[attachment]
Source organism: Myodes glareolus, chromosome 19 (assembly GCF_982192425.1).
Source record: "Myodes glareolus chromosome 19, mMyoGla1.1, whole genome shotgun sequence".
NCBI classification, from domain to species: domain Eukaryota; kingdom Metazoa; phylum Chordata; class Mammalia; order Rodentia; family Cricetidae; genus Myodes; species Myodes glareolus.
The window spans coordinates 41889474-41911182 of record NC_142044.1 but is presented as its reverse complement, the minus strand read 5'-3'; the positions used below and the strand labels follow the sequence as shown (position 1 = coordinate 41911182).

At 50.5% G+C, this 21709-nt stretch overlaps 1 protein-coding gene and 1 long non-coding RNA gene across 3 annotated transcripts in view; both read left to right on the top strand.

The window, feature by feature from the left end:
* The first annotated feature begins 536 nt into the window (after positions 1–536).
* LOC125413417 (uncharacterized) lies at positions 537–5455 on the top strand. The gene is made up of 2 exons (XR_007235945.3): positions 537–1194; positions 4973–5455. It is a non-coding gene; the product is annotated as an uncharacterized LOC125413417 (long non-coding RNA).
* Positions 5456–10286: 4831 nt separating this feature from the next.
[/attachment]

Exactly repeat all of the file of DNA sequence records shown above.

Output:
Source organism: Myodes glareolus, chromosome 19 (assembly GCF_982192425.1).
Source record: "Myodes glareolus chromosome 19, mMyoGla1.1, whole genome shotgun sequence".
NCBI classification, from domain to species: domain Eukaryota; kingdom Metazoa; phylum Chordata; class Mammalia; order Rodentia; family Cricetidae; genus Myodes; species Myodes glareolus.
The window spans coordinates 41889474-41911182 of record NC_142044.1 but is presented as its reverse complement, the minus strand read 5'-3'; the positions used below and the strand labels follow the sequence as shown (position 1 = coordinate 41911182).

At 50.5% G+C, this 21709-nt stretch overlaps 1 protein-coding gene and 1 long non-coding RNA gene across 3 annotated transcripts in view; both read left to right on the top strand.

The window, feature by feature from the left end:
* The first annotated feature begins 536 nt into the window (after positions 1–536).
* LOC125413417 (uncharacterized) lies at positions 537–5455 on the top strand. The gene is made up of 2 exons (XR_007235945.3): positions 537–1194; positions 4973–5455. It is a non-coding gene; the product is annotated as an uncharacterized LOC125413417 (long non-coding RNA).
* Positions 5456–10286: 4831 nt separating this feature from the next.